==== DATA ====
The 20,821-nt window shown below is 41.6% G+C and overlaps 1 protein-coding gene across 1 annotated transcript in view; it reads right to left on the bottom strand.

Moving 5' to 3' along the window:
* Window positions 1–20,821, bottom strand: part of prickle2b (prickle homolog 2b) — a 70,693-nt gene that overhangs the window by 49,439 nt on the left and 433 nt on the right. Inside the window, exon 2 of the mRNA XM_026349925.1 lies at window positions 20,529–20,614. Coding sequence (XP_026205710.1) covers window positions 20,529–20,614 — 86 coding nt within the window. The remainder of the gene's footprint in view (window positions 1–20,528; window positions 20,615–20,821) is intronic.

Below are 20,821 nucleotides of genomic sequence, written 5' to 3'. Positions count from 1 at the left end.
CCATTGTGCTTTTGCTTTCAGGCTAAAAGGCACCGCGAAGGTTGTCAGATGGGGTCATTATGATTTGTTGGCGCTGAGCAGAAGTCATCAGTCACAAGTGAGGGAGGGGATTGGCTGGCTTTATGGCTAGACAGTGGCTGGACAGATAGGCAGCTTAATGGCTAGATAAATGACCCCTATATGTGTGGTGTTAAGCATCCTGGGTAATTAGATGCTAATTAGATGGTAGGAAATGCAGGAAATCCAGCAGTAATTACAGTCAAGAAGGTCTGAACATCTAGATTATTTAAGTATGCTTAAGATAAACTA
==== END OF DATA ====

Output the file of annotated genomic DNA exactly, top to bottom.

The 20,821-nt window shown below is 41.6% G+C and overlaps 1 protein-coding gene across 1 annotated transcript in view; it reads right to left on the bottom strand.

Moving 5' to 3' along the window:
* Window positions 1–20,821, bottom strand: part of prickle2b (prickle homolog 2b) — a 70,693-nt gene that overhangs the window by 49,439 nt on the left and 433 nt on the right. Inside the window, exon 2 of the mRNA XM_026349925.1 lies at window positions 20,529–20,614. Coding sequence (XP_026205710.1) covers window positions 20,529–20,614 — 86 coding nt within the window. The remainder of the gene's footprint in view (window positions 1–20,528; window positions 20,615–20,821) is intronic.

Below are 20,821 nucleotides of genomic sequence, written 5' to 3'. Positions count from 1 at the left end.
CCATTGTGCTTTTGCTTTCAGGCTAAAAGGCACCGCGAAGGTTGTCAGATGGGGTCATTATGATTTGTTGGCGCTGAGCAGAAGTCATCAGTCACAAGTGAGGGAGGGGATTGGCTGGCTTTATGGCTAGACAGTGGCTGGACAGATAGGCAGCTTAATGGCTAGATAAATGACCCCTATATGTGTGGTGTTAAGCATCCTGGGTAATTAGATGCTAATTAGATGGTAGGAAATGCAGGAAATCCAGCAGTAATTACAGTCAAGAAGGTCTGAACATCTAGATTATTTAAGTATGCTTAAGATAAACTA